If monetary tightening is supposed to reduce price pressure, a dampening of aggregate demand is inevitable. From this perspective, it is encouraging that the monetary tightening is affecting the real economy.
Nevertheless, dampening aggregate demand does not necessarily mean inducing a recession. I am optimistic that we can avoid a hard landing of the economy, because several factors are moderating transmission: unusually stable, and also tight labour markets, favourable indebtedness levels among firms and households, and strong investment activity.
According to Bundesbank model estimates, the tightening can be expected to have its maximum impact on economic activity in 2023 already, and on inflation only in 2024. In other words, much of the inflation-dampening effect induced by monetary tightening is yet to materialise. But we need it to materialise. And it will only materialise in full if we let it work.
Against this backdrop, it would be unwise to start cutting interest rates too soon. That would be like switching off the oven before your Christmas biscuits are done. Once you notice that they are underbaked, you have to heat up the oven all over again and end up using a lot more electricity.
Now we need to be patient and stay the course to reap the benefits of the tightening in terms of disinflation. Key interest rates will therefore have to remain at a high level for a sufficient period. While it is impossible to predict exactly how long this period will be, it is highly improbable that it will end anytime soon.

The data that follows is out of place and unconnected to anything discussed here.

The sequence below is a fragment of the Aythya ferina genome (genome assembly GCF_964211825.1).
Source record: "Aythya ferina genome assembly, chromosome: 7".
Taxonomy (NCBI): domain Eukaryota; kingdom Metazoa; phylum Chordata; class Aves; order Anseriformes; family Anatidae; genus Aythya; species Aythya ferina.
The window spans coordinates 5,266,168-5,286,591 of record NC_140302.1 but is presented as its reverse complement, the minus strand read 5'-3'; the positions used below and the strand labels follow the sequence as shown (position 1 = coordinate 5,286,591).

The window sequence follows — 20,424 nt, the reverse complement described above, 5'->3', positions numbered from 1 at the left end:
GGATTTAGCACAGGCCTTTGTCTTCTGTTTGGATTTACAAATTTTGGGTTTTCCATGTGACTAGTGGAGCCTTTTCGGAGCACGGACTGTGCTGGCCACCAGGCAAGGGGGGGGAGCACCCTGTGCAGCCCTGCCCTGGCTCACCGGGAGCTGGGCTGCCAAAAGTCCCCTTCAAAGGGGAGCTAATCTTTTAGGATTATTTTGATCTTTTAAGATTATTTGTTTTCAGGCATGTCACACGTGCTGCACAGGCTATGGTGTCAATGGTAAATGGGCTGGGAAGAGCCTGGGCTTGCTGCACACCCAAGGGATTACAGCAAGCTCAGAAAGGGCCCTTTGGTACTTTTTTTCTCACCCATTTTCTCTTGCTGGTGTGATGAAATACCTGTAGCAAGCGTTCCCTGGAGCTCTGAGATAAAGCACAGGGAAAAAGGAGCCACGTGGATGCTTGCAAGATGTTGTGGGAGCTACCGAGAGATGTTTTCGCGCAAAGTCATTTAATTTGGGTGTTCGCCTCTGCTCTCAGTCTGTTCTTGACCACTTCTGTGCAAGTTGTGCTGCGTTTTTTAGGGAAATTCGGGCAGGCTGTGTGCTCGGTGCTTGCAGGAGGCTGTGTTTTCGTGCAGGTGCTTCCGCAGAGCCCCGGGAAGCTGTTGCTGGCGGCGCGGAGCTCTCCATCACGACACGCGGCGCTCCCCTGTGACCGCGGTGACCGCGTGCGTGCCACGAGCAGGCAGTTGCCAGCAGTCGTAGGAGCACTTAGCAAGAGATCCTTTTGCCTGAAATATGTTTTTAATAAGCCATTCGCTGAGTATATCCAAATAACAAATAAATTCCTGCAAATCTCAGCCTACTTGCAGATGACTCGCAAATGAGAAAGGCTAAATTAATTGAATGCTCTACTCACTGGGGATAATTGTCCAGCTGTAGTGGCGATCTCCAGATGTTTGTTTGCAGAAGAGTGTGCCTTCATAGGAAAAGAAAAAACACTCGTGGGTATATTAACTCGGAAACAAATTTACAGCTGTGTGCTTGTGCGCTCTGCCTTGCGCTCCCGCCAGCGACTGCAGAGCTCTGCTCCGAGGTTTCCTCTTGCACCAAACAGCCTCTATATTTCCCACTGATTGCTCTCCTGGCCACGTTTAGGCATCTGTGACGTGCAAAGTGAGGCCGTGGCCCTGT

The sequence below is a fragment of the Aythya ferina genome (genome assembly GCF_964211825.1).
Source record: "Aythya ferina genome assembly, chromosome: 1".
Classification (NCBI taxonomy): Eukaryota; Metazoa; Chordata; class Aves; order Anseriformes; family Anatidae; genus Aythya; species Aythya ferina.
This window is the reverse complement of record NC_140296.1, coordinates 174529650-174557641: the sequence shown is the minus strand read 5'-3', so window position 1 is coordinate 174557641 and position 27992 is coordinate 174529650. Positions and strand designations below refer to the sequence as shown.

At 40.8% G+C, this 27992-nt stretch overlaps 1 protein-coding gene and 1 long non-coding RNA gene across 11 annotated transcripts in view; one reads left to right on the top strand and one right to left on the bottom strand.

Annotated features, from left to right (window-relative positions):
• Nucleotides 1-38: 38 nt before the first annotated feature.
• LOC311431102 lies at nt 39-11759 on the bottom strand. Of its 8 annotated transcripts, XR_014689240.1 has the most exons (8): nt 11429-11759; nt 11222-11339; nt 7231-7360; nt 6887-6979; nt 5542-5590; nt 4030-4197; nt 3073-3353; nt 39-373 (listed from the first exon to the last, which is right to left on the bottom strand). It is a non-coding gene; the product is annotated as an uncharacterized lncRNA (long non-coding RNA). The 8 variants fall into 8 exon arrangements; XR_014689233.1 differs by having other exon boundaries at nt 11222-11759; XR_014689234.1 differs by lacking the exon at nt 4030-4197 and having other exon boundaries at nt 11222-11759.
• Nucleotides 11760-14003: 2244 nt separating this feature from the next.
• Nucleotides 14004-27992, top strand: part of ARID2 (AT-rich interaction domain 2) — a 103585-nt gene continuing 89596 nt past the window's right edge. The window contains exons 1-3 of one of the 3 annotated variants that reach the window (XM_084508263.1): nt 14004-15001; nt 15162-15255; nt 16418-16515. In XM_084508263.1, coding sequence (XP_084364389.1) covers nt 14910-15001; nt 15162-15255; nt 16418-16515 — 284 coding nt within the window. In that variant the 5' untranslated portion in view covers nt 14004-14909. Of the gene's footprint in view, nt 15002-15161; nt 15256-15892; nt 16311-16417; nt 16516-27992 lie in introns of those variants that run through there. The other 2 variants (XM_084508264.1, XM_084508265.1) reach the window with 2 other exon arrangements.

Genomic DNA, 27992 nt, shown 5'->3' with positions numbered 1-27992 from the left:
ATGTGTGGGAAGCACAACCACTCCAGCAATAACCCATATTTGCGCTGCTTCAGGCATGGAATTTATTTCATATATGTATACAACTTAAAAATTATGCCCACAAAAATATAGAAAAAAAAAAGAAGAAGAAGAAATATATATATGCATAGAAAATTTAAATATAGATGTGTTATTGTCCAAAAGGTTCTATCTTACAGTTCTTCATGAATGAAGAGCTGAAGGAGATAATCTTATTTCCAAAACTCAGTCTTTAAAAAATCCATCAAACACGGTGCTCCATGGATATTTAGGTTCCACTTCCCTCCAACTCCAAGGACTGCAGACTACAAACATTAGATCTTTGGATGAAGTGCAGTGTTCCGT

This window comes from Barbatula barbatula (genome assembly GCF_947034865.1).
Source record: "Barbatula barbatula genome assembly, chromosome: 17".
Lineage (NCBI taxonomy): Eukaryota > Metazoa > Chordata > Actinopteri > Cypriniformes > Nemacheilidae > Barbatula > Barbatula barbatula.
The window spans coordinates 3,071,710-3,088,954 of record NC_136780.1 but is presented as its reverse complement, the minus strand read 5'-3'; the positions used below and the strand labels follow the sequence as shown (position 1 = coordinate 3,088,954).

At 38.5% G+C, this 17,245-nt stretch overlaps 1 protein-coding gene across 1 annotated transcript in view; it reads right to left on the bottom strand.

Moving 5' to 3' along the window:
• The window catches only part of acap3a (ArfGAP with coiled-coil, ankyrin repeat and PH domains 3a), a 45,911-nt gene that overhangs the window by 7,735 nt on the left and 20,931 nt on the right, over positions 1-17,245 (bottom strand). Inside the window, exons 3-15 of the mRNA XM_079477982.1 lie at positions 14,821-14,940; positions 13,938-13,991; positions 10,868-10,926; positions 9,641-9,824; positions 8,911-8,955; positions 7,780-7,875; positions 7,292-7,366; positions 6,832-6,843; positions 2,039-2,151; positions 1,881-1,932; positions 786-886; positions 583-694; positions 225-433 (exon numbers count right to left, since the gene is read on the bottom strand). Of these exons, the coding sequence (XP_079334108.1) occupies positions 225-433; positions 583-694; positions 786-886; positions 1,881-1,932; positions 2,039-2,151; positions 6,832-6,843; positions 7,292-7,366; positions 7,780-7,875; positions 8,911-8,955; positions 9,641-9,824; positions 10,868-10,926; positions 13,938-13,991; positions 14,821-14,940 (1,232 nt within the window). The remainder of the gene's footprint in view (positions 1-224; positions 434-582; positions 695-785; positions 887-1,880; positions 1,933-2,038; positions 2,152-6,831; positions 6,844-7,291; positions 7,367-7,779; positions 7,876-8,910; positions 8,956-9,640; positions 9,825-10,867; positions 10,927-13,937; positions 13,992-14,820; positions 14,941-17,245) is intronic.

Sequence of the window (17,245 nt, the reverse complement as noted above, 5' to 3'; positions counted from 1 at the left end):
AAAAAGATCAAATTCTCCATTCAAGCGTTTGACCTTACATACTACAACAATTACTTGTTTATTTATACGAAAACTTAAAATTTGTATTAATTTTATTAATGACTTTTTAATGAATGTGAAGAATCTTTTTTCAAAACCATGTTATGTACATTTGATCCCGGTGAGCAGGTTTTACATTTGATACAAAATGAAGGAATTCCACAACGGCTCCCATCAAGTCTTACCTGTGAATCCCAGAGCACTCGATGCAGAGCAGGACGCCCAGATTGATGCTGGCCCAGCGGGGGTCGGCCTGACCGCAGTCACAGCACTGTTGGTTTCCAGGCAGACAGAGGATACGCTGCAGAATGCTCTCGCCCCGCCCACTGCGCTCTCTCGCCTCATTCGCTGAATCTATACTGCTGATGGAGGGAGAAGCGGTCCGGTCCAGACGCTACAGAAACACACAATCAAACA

Ladies and gentlemen,
At the beginning of my speech, I mentioned that the exact causes of “food coma” are unknown. But rest assured, there is some helpful advice on how to prevent tiredness after a meal. Eat less, choose low-carb and low-fat foods, and even engage in some “postprandial perambulation” – that’s taking a brief walk after eating, by the way!
And there is also some good advice as regards combating high inflation. The best thing is to tighten monetary policy and to not give in – until a timely return to our price stability target is ensured.
To avoid the economic damage caused by inflation being too high for too long, we need to restore price stability. As of now, it is too early to declare victory over inflation.
In any case, we must not loosen policy until we are absolutely certain of returning to price stability on a lasting basis. That’s why “Are we there yet?” – the title I gave to my speech here today – is a question I would rather frame in the context of restoring price stability. And my answer to that would be “no”.
Will we get there? Yes. We will.